Sarah Fawn Montgomery: Of course disability impacts my writing by sometimes limiting when, if, or how much writing I can accomplish, but disability also deeply informs my craft. It is subject and structure, influencing everything from framing and pacing, to detail and syntax. Disability has also shifted my writing practice. I know that I might not always be well enough to write, so I take advantage of any opportunities and am grateful rather than critical of the work I produce during this time. I recognize that long stretches of writing time are not always possible and have learned to write…

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So Long January and I’m Gonna Get Me Some Answers #JusJoJan

I lagged behind at the end of it all this year.

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I am feeling that word
“Chaos”
in big and in small ways.

I’m looking ahead, into February and then into the following months. I know I just have to trust that what’s meant to happen will happen, that it will all work itself out.

January started with my hands on a brand new braille calendar and it’s ended with my anxiety high until I hear if my creatinine level has gone back down.

I think this final day of January was not a good day and won’t be remembered as one, for many, with the events in Washington DC and as Brexit finally takes effect.

What will we, the world, feel about these things, days and weeks and months and years from now? What will the history books say?

I feel I’m missing something, but I can’t quite name what it is I feel I’m missing.

It feels like a swirling inside my brain, as I return to less than daily postings or even less than weekly, as I’ve been going up until now.

I hope to get some answers this week and to move forward from there, but there are some instances where no answer will suffice.

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Only In My Dreams #JusJoJan

Would I even be any good at it?

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I am not one of those blind people who joke often about being able to
drive,
but I do dream that I am behind the wheel on occasion.

I am aware of my blindness in these dreams and still proud and feeling comfortable. I am not afraid I’ll crash, but I do recall a caution, which I am with a lot of things in my own life.

I do think some people are more natural at driving. My dreams would have me believe that I, if I could drive, would be one of those naturals.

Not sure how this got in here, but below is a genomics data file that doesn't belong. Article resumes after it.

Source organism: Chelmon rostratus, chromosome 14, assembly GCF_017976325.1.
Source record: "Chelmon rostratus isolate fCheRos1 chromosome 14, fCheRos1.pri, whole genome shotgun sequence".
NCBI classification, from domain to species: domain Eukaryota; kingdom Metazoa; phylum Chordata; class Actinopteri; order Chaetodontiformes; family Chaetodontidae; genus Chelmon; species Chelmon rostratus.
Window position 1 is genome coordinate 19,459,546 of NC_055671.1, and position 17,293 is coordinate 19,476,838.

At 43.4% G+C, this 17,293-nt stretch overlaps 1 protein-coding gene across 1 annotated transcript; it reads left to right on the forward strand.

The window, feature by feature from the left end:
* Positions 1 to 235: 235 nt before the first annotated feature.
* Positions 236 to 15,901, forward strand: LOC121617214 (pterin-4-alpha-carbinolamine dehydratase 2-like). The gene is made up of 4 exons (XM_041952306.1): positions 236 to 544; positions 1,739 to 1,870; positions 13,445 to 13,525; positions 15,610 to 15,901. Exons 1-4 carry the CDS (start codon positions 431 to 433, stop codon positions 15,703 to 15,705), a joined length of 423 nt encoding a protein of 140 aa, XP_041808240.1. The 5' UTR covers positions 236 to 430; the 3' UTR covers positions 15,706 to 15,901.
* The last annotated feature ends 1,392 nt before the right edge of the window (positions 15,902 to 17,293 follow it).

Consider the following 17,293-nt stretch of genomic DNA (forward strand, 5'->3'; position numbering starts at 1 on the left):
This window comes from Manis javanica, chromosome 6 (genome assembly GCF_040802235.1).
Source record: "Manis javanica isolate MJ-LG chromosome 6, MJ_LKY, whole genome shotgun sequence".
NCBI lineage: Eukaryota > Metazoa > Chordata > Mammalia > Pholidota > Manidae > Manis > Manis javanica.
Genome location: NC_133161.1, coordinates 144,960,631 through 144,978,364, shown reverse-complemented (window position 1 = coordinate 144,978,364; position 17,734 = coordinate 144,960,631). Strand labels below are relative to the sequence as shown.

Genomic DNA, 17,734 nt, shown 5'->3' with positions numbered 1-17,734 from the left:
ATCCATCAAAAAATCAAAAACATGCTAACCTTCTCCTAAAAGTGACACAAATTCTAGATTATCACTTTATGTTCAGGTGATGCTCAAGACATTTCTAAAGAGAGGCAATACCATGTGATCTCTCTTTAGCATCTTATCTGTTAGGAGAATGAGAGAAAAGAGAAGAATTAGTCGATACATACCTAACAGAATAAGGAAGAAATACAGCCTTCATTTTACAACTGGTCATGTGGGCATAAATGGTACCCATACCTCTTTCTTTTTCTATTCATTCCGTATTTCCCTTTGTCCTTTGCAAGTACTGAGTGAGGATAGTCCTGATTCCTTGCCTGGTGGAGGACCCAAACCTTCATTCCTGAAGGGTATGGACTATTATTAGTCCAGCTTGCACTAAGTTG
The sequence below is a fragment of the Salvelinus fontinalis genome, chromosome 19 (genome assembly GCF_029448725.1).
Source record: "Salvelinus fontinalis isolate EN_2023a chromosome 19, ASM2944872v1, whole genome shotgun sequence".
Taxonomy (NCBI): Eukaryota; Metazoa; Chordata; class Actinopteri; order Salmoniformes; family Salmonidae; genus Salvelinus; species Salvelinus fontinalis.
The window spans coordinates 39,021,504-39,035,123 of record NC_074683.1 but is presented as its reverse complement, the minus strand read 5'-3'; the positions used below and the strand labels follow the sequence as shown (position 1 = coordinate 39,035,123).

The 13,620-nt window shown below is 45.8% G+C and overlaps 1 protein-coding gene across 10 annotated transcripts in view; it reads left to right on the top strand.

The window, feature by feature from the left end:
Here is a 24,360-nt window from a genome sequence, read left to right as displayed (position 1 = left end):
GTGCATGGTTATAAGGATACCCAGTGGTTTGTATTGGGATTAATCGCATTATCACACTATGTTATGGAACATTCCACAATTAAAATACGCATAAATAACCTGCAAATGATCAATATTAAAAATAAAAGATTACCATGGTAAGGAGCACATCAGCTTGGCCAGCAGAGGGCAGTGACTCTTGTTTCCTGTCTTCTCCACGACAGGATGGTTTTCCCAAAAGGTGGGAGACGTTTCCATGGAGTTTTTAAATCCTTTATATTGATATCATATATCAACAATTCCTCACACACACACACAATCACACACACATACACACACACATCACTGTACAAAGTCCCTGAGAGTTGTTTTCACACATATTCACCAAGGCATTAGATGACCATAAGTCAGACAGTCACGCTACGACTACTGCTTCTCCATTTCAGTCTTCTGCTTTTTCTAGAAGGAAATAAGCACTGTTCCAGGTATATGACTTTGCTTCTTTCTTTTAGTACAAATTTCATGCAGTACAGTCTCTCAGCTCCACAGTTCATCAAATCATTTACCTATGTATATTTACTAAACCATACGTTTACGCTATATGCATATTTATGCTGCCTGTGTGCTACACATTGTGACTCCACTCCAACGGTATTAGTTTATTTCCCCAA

During these occasional dreams, I seem sure of my destination, something I don’t usually feel so certain of in my waking hours.

I only had one dream where I was left alone in a car and then the car started to back out of the driveway and into the road as I panicked but couldn’t seem to be able to get out.

Self driving cars aren’t all that far off, are here already, but I don’t know if or when I will find myself behind that wheel, wide awake not dreaming.

Thanks,
Janet,
for this prompt that has me dreaming of the possibilities of the future.

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Heft #JusJoJan

I feel it during my Wednesday Pilates classes.

I am not so scientific as I wish I could be, but I like to imagine what it’s like, the great force that pulls us and all things down…down, down down.

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Then I think of the
gravity
of some of the things we’re facing in today’s world – not so captivating.

I feel the hefty weight of the thing resting on my chest as I listen to the news, not listen to it. No matter what I do, I feel it.

And so, back to Pilates I go.

Thanks,
Zhenzhen,
for the prompt word.

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101 Barks and Flashbacks #JusJoJan

I seem to be one day off, at the least of things, in my 2020 plans and in these daily writing prompts.

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Yesterday I wrote about my dog getting into some chocolates a friend had given me.

Today, I think about all the
dogs
on my street, one of the ones on the street behind my house having barked loudly as soon as I let Dobby out the back the other morning.

It’s a morning chorus of dogs on one street, wondering who all they might meet.

It reminds me of that scene from Disney’s 101 Dalmatians when a network of barking and howling dogs spread the message that a gang of poor little puppies had been stolen.

I miss those days of watching Disney movies at my cousins/ place: 101 Dalmatians and Lady and the Tramp.

Thanks,
Di,
for this prompt that read my blog correctly.

And since your blog happens to have 101 in the name: What of coincidences?

It’s Friday and I’m flashing back to another time. Now, should I sign up for Disney+?

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I Wanted Those Dobby #JusJoJan

Tuesday’s
Just Jot It January #JusJoJan
prompt word was given by
John
and that was the day I received a treat from a friend.

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My dog clearly noticed the lovely bag of chocolates a friend generously gave to me. I came home and found that he’d thought them super
scrumptious
because there were the empty wrappers on the floor and on the chair when I returned home from my meeting.

It’s my fault, of course, for leaving the bag out on the low table with full access.

I know it’s said how dogs shouldn’t have chocolate, can’t have chocolate, and could get sick or worse, but it’s been more than twenty-four hours and he seems like himself still.

I wanted all those chocolates, Dobby.

Thanks,
Maggie,
for the delicious prompt word.